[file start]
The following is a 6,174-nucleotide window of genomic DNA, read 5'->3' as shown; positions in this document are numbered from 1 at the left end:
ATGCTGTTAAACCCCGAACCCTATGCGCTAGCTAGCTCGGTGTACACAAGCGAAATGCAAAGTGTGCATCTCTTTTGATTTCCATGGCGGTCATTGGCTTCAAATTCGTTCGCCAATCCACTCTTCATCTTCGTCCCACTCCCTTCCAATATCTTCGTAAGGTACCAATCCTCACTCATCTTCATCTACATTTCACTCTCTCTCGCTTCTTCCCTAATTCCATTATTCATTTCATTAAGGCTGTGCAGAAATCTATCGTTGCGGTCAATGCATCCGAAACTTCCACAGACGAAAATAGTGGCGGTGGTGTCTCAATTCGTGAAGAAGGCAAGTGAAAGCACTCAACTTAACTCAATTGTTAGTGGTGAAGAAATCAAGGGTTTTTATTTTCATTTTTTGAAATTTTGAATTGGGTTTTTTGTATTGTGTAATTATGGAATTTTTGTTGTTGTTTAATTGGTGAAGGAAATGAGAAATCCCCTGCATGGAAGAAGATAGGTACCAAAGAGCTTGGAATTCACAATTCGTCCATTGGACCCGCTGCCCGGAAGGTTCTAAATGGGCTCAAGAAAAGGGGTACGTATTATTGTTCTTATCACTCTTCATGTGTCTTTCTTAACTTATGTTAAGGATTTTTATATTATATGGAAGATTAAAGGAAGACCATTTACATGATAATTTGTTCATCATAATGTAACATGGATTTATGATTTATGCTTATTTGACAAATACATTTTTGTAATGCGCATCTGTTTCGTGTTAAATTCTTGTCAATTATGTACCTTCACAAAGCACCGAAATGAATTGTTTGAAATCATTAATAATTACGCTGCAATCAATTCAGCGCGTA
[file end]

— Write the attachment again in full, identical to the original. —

The following is a 6,174-nucleotide window of genomic DNA, read 5'->3' as shown; positions in this document are numbered from 1 at the left end:
ATGCTGTTAAACCCCGAACCCTATGCGCTAGCTAGCTCGGTGTACACAAGCGAAATGCAAAGTGTGCATCTCTTTTGATTTCCATGGCGGTCATTGGCTTCAAATTCGTTCGCCAATCCACTCTTCATCTTCGTCCCACTCCCTTCCAATATCTTCGTAAGGTACCAATCCTCACTCATCTTCATCTACATTTCACTCTCTCTCGCTTCTTCCCTAATTCCATTATTCATTTCATTAAGGCTGTGCAGAAATCTATCGTTGCGGTCAATGCATCCGAAACTTCCACAGACGAAAATAGTGGCGGTGGTGTCTCAATTCGTGAAGAAGGCAAGTGAAAGCACTCAACTTAACTCAATTGTTAGTGGTGAAGAAATCAAGGGTTTTTATTTTCATTTTTTGAAATTTTGAATTGGGTTTTTTGTATTGTGTAATTATGGAATTTTTGTTGTTGTTTAATTGGTGAAGGAAATGAGAAATCCCCTGCATGGAAGAAGATAGGTACCAAAGAGCTTGGAATTCACAATTCGTCCATTGGACCCGCTGCCCGGAAGGTTCTAAATGGGCTCAAGAAAAGGGGTACGTATTATTGTTCTTATCACTCTTCATGTGTCTTTCTTAACTTATGTTAAGGATTTTTATATTATATGGAAGATTAAAGGAAGACCATTTACATGATAATTTGTTCATCATAATGTAACATGGATTTATGATTTATGCTTATTTGACAAATACATTTTTGTAATGCGCATCTGTTTCGTGTTAAATTCTTGTCAATTATGTACCTTCACAAAGCACCGAAATGAATTGTTTGAAATCATTAATAATTACGCTGCAATCAATTCAGCGCGTA